#19 “Mini meals” (e.g. smaller versions of menu items)
The Caesar salad at The Cheesecake Factory could feed a family of four, and Olive Garden’s pasta dishes have 3.5 cups of pasta or more – compared to the 1-cup serving size. Super-sized and hypercaloric dishes have long plagued American menus. The introduction of “mini-meals” will finally give diners the chance to taste restaurant creations for a fraction of the calories. Most nutritionists and dietitians allow “everything in moderation,” so instead of torturing yourself trying to stop at half a cheeseburger, you can safely enjoy a mini slider. Similar to tapas or appetizers, mini-meals also allow chefs to experiment with new ingredients, giving the diner novel flavors and tastes. Mini-desserts are also catching on (in fact, they’re #36 on the list). This is great news for Americans, as most of us are unable to resist huge slabs of cake and brownie a la mode (which can add more than 1,000 calories to your dinner). Starbucks Petites contain less than 200 calories each and satisfy any post-dinner sweet tooth.

#20 Culinary cocktails
Culinary cocktails, which replace fake, sugary syrups and flavorings with fresh herbs, fruit purees, and savory ingredients (think root vegetables, pickles, and Serrano peppers), are making moves on the mixology front. Even liquors are spiked with antioxidants: PAMA Pomegranate Liquor is made with 100% pomegranate juice, and VeeV Açai Spirit is packed with the superfruit açai berry. And even though you’re still susceptible to a hangover and the detrimental effects of binge drinking, pairing alcohol with fruit and herbs may actually be beneficial: a study led by researchers at Thailand’s Kasetsart University and the USDA found that alcohol enhanced the antioxidant capacity of berries. For a trendy take on America’s most popular cocktail, the margarita, try the Mad Milagro Margarita from Fleming’s Steakhouse: muddle four slices of cucumber, two jalapeno slices, and a pinch of cilantro leaves; add 2 oz Milagro Silver Tequila and 2 oz fresh lime juice. Shake and pour into rocks glass with fresh salt.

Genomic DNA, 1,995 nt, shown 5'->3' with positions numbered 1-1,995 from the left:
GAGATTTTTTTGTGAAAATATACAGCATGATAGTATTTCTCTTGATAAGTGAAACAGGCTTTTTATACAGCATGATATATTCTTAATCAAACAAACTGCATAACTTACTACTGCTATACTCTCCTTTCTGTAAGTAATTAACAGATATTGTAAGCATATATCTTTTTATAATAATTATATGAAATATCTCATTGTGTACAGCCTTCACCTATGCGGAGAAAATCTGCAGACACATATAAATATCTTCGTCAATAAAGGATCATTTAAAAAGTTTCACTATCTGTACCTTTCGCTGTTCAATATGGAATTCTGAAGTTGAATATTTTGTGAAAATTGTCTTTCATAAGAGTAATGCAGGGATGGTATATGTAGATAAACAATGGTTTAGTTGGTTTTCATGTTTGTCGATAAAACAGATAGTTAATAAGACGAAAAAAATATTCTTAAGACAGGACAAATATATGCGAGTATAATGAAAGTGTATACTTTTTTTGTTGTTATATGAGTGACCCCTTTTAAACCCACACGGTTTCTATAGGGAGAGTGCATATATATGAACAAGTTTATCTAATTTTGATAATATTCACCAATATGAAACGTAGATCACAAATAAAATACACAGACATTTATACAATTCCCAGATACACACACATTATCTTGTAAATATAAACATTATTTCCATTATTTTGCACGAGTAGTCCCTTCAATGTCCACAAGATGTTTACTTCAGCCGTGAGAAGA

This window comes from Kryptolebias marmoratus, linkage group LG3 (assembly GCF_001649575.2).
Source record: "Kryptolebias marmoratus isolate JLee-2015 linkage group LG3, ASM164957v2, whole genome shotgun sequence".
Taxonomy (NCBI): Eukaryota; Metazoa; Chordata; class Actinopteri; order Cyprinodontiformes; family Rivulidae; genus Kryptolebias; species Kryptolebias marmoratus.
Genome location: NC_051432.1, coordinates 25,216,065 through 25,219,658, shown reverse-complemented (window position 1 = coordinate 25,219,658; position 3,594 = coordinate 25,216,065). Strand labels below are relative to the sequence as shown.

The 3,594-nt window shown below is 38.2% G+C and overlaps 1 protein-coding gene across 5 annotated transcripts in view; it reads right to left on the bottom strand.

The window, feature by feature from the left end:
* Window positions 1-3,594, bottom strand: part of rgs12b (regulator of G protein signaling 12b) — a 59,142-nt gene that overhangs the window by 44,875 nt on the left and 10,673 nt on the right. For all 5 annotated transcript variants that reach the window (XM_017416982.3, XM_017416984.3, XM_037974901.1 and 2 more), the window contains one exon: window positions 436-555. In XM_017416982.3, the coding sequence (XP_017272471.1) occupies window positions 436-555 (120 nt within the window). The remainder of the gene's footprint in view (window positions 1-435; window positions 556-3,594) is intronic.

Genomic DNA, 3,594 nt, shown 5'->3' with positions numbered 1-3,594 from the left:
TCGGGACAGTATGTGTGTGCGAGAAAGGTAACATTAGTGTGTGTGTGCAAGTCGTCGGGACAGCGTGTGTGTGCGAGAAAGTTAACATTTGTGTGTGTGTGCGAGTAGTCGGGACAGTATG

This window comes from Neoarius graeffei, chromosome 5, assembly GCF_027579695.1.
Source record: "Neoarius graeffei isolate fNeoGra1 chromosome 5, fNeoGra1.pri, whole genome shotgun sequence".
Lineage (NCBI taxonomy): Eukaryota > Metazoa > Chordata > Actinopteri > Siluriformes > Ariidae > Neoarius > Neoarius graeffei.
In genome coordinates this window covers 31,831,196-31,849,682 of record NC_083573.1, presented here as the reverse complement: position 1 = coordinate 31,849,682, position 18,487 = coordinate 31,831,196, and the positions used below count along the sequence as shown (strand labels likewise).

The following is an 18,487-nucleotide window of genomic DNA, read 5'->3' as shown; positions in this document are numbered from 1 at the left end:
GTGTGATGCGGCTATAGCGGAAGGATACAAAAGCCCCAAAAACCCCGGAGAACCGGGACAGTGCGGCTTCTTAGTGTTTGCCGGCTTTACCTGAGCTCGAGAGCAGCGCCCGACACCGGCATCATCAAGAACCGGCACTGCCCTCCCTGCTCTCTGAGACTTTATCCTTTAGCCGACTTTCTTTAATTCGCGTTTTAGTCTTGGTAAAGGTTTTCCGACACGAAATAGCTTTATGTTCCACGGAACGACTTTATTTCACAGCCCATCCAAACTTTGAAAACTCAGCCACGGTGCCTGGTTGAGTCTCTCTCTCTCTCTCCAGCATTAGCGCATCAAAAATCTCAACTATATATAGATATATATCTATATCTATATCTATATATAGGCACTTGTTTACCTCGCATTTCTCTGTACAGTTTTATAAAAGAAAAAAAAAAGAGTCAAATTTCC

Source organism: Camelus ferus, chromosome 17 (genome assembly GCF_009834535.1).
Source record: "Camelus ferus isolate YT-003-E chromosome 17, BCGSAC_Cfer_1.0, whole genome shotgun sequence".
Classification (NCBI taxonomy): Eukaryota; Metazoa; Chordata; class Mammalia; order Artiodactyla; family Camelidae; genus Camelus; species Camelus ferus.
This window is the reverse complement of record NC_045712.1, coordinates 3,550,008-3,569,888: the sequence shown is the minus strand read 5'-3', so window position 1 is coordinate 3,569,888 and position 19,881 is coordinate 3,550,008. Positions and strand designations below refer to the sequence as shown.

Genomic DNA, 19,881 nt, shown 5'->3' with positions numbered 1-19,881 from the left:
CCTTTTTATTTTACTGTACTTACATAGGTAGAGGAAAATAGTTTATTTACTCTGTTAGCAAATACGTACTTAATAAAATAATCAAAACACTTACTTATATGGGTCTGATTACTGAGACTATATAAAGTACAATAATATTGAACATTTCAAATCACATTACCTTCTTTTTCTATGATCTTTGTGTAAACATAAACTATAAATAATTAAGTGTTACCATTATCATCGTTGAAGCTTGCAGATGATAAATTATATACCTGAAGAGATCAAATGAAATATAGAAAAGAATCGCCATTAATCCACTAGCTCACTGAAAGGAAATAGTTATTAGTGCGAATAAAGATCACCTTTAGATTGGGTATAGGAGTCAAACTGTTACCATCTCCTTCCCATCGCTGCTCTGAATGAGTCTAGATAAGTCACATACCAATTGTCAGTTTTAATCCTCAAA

#30 Ancient grains (e.g. khorasan wheat, spelt, amaranth)
While wheat is still America’s most popular grain, ancient grains like quinoa, spelt, farro, and millet are gaining popularity in the kitchen. Grains that you’ve probably never heard of – like pink amaranth, freekah, and kañiwa, are expected to boom this year as well, and for good reason: in addition to having more protein, fiber, healthy fats, vitamins, and minerals than modern grains, they also have more distinct and tasty flavor profiles. Kañiwa is crunchy and earthy; pink amaranth is malty and mildly sweet; and freekeh has a roasted, nutty flavor. Ancient grains are easier on the environment, as they promote biological diversity; they also cater to the gluten-free trend (incidentally, #7 on the Top Food Trends list).

To see the full list of the Top Food Trends of 2012, click here.